What is Formal Education?

I’m gearing up for the second E-Development, Educational, in the PEMFESS+P Series. As I began penning, I segued into writing about Education as a preamble.

What exactly is Education? Is it necessary – why or why not? After the first preamble, I realized that I had assumed all readers knew what formal education is. I paused to write this second preamble to correct the assumption; both leading to the upcoming E-Educational Development post.

What is Education; its Function or Purpose?

The Oxford Dictionary defines education as “the process of receiving or giving systematic instruction, especially at a school or university.”

I found an infographic on the Association for Supervision and Curriculum Development (ASCD) website which gave different purposes of Education. According to A. W. Forshay, other purposes have also been widely accepted; such as,

  • “to develop the intellect,
  • to serve social needs,
  • to contribute to the economy,
  • to create an effective work force,
  • to prepare students for a job or career, and
  • to promote a particular social or political system.”

A 1957 purpose states that:

“The main purpose of the American school is to provide for the fullest possible development of each learner for living morally, creatively, and productively in a democratic society.”

M. L. King Jr., in his speech at Morehouse College in 1948, stated the educational purpose as:

“The function of education is to teach one to think intensively and to think critically. But education which stops with efficiency may prove the greatest menace to society. The most dangerous criminal may be the man gifted with reason but no morals. … We must remember that intelligence is not enough. Intelligence plus character—that is the goal of true education.”

All the above are valid today and we can deduce that the function, purpose, or definition of Education will vary diversely. The true definition and purpose should encompass every view which will be the receipt of instruction and development of the whole person to be a productive contributor primarily to themselves and secondarily to society.

What is your own definition or purpose of Education? I’d love to hear it.

Types of Education

Education has been grouped into three types, though I feel that two types would have sufficed. The three are:

  1. Formal
  2. Informal
  3. Non formal

Formal Education

Formal education is the structured classroom-setting type that most people are used to. It uses a framework based on the student’s age and follows vertical hierarchy. Most formal education starts from pre-school or kindergarten through primary (or elementary) to secondary, which may or may not be divided into middle and high schools, and onward to college. The K to 12 formal education follows a strict curriculum set by the Department of Education and administered through the various School Districts. The Board of Trustees are the governing bodies of universities in the U.S..

Before moving on and up to the next class or grade, you will have to be tested on what you’ve learned in your current class/grade or course as well as readiness for the next level.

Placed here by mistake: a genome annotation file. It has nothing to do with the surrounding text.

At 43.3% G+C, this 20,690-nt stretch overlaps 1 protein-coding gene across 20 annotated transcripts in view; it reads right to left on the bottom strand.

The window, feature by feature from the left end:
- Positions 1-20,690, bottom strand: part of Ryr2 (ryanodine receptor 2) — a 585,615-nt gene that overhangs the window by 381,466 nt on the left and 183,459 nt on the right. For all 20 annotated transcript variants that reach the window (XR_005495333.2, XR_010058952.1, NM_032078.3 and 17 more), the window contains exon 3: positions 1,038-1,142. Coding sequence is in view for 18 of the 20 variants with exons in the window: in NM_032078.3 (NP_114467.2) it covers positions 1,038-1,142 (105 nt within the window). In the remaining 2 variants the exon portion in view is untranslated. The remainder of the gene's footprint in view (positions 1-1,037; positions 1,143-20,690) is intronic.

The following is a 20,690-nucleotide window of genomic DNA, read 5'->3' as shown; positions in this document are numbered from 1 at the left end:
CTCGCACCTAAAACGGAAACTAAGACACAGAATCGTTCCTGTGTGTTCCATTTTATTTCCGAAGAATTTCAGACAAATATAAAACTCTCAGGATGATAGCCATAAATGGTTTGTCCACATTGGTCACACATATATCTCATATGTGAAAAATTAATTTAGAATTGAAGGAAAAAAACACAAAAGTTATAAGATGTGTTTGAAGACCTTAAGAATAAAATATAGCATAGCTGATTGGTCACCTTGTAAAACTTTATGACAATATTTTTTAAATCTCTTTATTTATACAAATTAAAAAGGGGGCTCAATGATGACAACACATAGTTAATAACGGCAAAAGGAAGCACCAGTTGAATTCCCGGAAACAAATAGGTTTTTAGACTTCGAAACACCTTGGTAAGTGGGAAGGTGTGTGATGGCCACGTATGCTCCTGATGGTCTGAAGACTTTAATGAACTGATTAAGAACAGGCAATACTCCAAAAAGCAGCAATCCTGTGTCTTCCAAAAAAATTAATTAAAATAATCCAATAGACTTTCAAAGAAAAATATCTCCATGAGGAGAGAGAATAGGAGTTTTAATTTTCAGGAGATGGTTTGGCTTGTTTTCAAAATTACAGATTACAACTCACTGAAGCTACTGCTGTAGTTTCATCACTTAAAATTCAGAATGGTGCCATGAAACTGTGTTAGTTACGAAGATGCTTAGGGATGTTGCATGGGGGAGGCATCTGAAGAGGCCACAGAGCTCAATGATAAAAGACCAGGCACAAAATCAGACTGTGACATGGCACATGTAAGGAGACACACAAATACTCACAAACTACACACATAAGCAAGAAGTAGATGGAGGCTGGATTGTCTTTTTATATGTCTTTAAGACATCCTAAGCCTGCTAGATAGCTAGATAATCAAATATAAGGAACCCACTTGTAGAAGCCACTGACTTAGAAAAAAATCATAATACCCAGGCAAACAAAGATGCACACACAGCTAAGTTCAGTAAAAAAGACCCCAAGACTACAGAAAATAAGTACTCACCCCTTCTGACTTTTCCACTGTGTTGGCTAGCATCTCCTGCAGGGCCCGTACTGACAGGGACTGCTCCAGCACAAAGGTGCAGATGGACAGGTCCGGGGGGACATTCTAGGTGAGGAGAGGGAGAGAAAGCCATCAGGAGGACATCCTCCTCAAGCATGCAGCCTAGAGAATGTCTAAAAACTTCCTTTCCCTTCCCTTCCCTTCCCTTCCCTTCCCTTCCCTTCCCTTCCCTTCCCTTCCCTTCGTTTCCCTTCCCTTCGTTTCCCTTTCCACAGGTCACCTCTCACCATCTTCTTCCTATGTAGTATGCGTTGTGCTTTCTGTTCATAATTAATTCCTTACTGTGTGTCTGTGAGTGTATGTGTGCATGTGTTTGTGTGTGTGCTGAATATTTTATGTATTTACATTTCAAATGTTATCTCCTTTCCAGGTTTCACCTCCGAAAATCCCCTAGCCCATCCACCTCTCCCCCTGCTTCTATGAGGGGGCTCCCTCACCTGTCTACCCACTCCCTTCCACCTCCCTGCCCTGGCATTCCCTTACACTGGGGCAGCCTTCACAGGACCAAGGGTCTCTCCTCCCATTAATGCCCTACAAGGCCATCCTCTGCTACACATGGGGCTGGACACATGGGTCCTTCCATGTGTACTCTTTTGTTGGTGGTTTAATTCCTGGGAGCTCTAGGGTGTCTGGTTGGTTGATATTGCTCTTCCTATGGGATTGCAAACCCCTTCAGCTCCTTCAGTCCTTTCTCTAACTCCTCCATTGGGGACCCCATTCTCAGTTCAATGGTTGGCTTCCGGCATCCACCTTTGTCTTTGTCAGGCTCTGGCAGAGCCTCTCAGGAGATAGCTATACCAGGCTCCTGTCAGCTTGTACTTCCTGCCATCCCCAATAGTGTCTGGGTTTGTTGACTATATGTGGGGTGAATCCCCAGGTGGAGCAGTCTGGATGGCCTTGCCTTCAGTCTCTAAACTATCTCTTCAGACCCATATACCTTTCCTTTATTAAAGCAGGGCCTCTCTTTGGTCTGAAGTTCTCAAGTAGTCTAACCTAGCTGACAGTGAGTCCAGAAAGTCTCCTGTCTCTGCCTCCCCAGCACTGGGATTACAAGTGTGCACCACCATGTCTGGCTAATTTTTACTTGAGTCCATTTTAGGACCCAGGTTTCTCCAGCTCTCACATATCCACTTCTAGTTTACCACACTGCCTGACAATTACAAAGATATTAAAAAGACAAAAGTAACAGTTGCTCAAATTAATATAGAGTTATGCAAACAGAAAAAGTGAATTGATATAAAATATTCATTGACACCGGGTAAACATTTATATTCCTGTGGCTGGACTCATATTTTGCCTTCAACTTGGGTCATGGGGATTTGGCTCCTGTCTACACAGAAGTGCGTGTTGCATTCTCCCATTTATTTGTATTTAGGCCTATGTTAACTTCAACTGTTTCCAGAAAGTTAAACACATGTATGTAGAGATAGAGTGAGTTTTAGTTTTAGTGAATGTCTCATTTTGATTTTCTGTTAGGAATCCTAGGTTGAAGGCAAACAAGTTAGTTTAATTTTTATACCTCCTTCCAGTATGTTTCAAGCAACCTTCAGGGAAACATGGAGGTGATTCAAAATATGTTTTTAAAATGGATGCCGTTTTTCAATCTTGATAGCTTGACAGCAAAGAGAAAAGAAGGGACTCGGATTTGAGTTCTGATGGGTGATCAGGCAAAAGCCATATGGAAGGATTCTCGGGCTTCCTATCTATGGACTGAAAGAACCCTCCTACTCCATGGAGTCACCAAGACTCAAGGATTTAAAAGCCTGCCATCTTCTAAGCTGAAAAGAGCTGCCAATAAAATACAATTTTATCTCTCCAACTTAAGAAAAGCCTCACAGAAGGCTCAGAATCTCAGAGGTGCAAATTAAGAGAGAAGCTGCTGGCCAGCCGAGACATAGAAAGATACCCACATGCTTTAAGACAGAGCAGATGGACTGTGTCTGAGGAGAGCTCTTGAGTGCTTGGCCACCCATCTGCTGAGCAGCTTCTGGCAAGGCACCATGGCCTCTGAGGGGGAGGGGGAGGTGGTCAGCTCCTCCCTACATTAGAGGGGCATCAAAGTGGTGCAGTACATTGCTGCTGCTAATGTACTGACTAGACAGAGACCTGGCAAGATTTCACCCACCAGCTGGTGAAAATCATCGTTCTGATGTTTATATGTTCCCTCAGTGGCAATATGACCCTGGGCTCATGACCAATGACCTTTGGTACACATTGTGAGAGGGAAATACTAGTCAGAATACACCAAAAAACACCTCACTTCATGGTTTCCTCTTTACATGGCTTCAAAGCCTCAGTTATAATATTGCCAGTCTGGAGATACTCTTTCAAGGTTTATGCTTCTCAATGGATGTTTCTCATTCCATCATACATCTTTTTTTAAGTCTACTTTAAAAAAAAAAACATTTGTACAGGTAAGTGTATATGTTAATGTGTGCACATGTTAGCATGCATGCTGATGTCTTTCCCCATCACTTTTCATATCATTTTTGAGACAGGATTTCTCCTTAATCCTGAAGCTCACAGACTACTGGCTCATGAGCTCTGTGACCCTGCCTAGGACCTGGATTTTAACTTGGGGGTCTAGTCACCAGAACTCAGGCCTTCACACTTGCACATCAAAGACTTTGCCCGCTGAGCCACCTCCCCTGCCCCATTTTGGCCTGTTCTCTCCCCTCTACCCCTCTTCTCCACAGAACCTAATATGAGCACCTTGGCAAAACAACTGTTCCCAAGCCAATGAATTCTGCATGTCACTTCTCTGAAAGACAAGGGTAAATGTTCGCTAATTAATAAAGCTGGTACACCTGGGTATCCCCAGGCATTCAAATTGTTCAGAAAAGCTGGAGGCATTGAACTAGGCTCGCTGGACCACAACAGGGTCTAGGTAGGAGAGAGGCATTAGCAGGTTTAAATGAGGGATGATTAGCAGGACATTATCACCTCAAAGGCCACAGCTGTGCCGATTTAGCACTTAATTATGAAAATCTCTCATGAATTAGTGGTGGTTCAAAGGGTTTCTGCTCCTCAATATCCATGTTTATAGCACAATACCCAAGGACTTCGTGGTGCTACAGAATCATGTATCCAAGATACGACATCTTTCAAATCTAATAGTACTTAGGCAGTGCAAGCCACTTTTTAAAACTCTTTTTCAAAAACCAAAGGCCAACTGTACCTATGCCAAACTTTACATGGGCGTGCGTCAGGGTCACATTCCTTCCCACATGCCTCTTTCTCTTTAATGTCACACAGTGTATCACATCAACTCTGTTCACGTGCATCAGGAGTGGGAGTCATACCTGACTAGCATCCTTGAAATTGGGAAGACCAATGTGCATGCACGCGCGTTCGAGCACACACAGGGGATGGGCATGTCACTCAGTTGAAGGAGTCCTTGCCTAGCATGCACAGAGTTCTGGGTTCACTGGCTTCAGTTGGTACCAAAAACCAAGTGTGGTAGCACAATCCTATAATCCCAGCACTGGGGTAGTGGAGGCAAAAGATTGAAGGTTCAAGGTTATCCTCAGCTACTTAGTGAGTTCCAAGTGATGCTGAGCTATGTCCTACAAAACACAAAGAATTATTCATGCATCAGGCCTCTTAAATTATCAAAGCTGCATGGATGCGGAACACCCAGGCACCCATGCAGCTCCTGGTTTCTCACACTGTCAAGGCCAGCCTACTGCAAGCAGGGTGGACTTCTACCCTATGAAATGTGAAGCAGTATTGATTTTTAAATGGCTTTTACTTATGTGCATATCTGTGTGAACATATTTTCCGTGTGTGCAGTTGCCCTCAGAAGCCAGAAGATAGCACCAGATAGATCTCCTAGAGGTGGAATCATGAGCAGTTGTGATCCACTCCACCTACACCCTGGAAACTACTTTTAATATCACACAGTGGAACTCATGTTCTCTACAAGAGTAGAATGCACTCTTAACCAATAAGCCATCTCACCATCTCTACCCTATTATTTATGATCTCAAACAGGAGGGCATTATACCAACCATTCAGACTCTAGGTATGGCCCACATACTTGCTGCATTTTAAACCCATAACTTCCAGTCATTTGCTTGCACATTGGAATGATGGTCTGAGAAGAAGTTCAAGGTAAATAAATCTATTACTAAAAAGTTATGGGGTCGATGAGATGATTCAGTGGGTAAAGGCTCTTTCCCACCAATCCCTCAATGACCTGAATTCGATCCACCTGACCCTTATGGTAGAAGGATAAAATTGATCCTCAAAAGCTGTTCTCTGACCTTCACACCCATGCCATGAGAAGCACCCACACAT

It is possible to pass through the formal education without the education passing through the person/student. A post for another day.

Informal Education

Any form of education (learning instructions) outside of the formal (school setting) type falls under the informal education. This includes life lessons from parents, a community, online, mentor, coach, etc.

Non Formal Education

The non-formal education is a learning that is more practical. It does not follow any age requirements and may not conduct exams as a requirement to move up. Home schooling, adult schools, vocational, professional training, etc. fall under this type of education.

Both informal and non-formal educations are unstructured but provide alternatives for anyone to be literate and acquire specific skills. They are independently focused on the person, group, or goal.

Which Type is Superior?

I strongly believe that the formal education is the most important, though all three are essential. Graduating from college does not have to stop one’s learning and development else, as Einstein said, the education will interfere with your learning.

The only thing that interferes with my learning is my education.”

Albert Einstein

And some professions require a continuing education to ensure that the individuals sharpen their knowledge and skills and are up-to-date with technology and any recent changes in the profession .

Lifelong learning is essential to a strong development of self, and the means justifies the end. – ThinkerTalker

This post is Preamble 1 and I hope it clarifies Preamble 2.

References

Is Formal Education Really Necessary?

Credits: Unsplash / Vasily Koloda

“The only legacy I have for you is your education. You better study hard, pass, and graduate so you don’t have to be a slave to anyone?”

Growing up, I cannot tell you how many times I heard the above. Our household was such that if you came home with a bad grade report, you were in trouble. The consequences were grave and somewhat, retrospectively, humiliating that you’d vow “never again!” Those of us who were “born smart” got it worse than the rest. The expectations to be learned was set high for us at an early age. We knew that we had to succeed educationally because it was our ticket to getting a great job and subsequently being successful in life. At least that was what we were told and believed.